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Wednesday, December 08, 2021

Punishing the witness

In bank frauds, as in much else, wrongdoers go free, the root cause remains

Written by Michael Pinto |
Updated: June 1, 2018 5:51:51 am
bank fraud, rbi, letter of credit, letter of undertaking, bank loan default, nirav modi, vijay mallya, indian express Vijay Mallya (left) and Nirav Modi.

How many of us, I wonder, remember Damania Airlines and the sensation it caused nearly 25 years ago by serving liquor on domestic flights? Private investment had just been allowed in the aviation sector and several brash young entrepreneurs were giving Indian Airlines a feel of what it meant to have competition. Other than smart crew and spanking new aircraft, their real USP was serving liquor on board domestic flights. And the travelling public voted convincingly with their feet by flocking to such carriers.

Obviously, it could not last. One fine day, news came of a passenger who, perhaps accustomed only to the monastic ambience of Indian Airlines, where even cold water wasn’t always available, dipped his beak too deep into the waters of Bacchus and misbehaved on the flight. The denouement was swift and decisive: With one fell swoop, serving of liquor was banned on all domestic flights.

The odd thing was that no one ever came to know the name of this person or what he did for a living. There was not even a whisper of what happened to him after the incident. Was he whisked away in a Black Maria and left to sleep it off in the local jail? Was any case filed against him? Did he suffer in any way for his misdemeanour? These were the days when TV news was in its infancy and the nation didn’t always want to know, but even still the media that carried the story for days never asked these questions. The only issue for the Press and public at large was the call for stricter bans on drinking during travel. So, the misuse of a facility open to the public brought no punishment or shame to the offender. All that happened was that ordinary people who drank responsibly were penalised.

If you are wondering why I bring up an incident that happened nearly 25 years ago, the reason is that the patterns of behaviour show no signs of change. Unscrupulous borrowers exploited venal bank staff to siphon off large sums of public money by misusing legitimate channels of credit. Our response is not to punish the guilty but to choke those channels. The RBI has now banned letters of undertaking (LOUs) and letters of comfort (LOCs), leaving genuine exporters, who have done no wrong, in the lurch.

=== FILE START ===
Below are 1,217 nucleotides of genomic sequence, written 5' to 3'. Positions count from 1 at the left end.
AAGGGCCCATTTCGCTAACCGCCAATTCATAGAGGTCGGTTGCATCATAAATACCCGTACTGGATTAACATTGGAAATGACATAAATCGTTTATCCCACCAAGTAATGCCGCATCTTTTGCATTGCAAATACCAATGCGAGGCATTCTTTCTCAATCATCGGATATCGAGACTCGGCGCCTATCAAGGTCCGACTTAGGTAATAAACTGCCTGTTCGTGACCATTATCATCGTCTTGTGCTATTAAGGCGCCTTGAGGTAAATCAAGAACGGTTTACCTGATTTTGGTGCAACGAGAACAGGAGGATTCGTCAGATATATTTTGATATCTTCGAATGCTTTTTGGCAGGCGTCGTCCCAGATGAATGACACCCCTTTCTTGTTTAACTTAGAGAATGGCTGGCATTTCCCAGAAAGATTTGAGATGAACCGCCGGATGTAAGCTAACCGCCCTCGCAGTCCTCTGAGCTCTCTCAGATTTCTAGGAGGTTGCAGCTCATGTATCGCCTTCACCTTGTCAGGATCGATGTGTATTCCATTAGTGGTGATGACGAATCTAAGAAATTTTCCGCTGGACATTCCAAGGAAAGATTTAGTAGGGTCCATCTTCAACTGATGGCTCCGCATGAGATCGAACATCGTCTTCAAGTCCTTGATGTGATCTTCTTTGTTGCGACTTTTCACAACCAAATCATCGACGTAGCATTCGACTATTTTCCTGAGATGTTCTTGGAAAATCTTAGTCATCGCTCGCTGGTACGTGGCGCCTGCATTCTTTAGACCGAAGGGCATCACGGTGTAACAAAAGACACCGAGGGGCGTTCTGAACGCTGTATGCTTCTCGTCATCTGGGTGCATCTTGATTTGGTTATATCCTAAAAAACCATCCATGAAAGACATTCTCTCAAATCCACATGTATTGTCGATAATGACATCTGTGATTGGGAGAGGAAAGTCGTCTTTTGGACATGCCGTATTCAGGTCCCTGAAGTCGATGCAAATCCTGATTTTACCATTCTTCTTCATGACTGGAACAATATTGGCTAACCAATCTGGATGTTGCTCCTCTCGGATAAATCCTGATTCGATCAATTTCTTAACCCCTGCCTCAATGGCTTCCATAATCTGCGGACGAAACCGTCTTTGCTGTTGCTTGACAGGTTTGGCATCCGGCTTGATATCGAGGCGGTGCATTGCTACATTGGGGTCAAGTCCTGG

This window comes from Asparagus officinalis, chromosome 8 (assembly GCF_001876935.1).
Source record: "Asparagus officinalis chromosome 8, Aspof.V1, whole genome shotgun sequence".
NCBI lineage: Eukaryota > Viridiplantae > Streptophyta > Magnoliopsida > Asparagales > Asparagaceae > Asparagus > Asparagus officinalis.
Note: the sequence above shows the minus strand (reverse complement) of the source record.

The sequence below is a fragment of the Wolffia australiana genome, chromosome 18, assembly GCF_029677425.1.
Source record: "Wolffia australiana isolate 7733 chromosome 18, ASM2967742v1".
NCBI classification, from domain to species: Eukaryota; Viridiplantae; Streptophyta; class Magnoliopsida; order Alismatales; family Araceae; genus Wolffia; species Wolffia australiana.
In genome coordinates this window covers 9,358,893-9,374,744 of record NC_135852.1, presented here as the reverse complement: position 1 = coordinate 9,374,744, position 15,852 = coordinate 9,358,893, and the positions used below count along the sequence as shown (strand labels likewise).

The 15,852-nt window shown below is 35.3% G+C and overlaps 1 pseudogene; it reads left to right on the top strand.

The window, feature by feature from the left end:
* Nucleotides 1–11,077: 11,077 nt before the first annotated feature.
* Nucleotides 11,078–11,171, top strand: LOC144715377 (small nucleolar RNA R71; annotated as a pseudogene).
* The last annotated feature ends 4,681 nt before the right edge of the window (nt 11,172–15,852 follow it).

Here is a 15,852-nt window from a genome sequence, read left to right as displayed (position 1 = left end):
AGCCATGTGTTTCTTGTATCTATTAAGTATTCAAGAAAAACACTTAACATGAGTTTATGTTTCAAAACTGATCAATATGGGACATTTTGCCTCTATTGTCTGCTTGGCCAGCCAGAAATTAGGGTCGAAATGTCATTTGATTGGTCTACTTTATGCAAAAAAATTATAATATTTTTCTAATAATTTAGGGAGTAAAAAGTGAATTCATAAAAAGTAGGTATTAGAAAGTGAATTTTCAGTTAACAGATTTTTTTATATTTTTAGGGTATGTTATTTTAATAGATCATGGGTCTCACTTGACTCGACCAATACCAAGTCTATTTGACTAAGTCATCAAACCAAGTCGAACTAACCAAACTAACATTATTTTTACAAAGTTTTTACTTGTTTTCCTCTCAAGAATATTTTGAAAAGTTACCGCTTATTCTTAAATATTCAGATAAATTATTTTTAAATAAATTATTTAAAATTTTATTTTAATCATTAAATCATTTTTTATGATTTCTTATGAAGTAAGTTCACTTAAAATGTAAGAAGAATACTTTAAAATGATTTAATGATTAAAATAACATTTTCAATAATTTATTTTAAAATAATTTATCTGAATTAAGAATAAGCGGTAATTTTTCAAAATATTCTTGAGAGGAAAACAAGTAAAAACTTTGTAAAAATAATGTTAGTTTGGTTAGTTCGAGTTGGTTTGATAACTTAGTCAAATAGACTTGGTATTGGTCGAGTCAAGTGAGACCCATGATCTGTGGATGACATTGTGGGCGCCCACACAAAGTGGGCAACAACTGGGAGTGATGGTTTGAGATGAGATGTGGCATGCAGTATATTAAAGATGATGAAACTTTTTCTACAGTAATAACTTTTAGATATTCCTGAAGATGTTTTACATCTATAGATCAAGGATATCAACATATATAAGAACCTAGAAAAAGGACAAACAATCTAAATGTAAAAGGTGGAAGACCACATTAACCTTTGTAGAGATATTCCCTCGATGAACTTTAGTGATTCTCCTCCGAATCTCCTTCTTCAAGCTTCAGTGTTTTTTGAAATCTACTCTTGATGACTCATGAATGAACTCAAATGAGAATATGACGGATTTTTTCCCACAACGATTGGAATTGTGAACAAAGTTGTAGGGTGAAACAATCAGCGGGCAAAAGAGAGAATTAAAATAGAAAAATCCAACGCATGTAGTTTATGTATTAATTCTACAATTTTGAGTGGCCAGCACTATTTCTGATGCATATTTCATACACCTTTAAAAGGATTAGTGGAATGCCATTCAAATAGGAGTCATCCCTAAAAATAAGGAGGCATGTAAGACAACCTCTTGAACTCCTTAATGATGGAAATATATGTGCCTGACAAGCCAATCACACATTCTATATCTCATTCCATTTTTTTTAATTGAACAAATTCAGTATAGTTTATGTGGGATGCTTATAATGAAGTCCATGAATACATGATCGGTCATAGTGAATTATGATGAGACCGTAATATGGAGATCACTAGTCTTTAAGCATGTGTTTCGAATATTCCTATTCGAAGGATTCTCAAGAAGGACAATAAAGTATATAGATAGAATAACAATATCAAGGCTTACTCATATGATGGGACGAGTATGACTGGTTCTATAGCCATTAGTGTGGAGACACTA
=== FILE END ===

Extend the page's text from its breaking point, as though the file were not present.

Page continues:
The harm such ham-handed measures cause is immense. Instruments that could be discounted in the overseas market at just a few basis points above Libor have been abolished. So, exporters will have to tap alternate sources at higher rates. This is bound to affect several sectors but especially the export of gems and jewellery that is an important chunk of the total export basket. Employment of some five million workers could be at stake. And, as in the past, nothing has happened to the villains of the piece. Some employees of the Punjab National Bank have been arrested but the real beneficiaries of the scam are at large.

This brings us to the really important question which is the need to treat the sinner and not the occasion of sin. Consider what happens at Harvard. Because of the insecurity engendered by muggers who lie in wait for the unwary, students who study in libraries till late at night can be at risk if they walk back home alone. So they are allowed to call for an escort service from the police and ask to be driven to their dorm or residence. The police know very well that the facility can be, and is, misused by students who do not like the idea of walking home on a cold windy night and would prefer a free taxi service. Indeed, the police come down heavily on those found guilty of such abuse of the facility. But never once have they considered closing it down. It is accepted that the service is truly needed and the fact that it is exploited by some calls for punishing those people but not for abolishing the service as a whole.

Perhaps it’s time for us to re-think our priorities. The typical response to a bad accident caused by careless driving is usually installing speed breakers and lowering of the speed limit. So we inconvenience people who have done no wrong when we should really ensure better driving through a more judicious licensing system. As always, the system punishes, not those who have flouted the rules but innocent by-standers. It’s the sinner who needs reform, not those who are on the straight and narrow path.

The writer is a former secretary (shipping), Government of India

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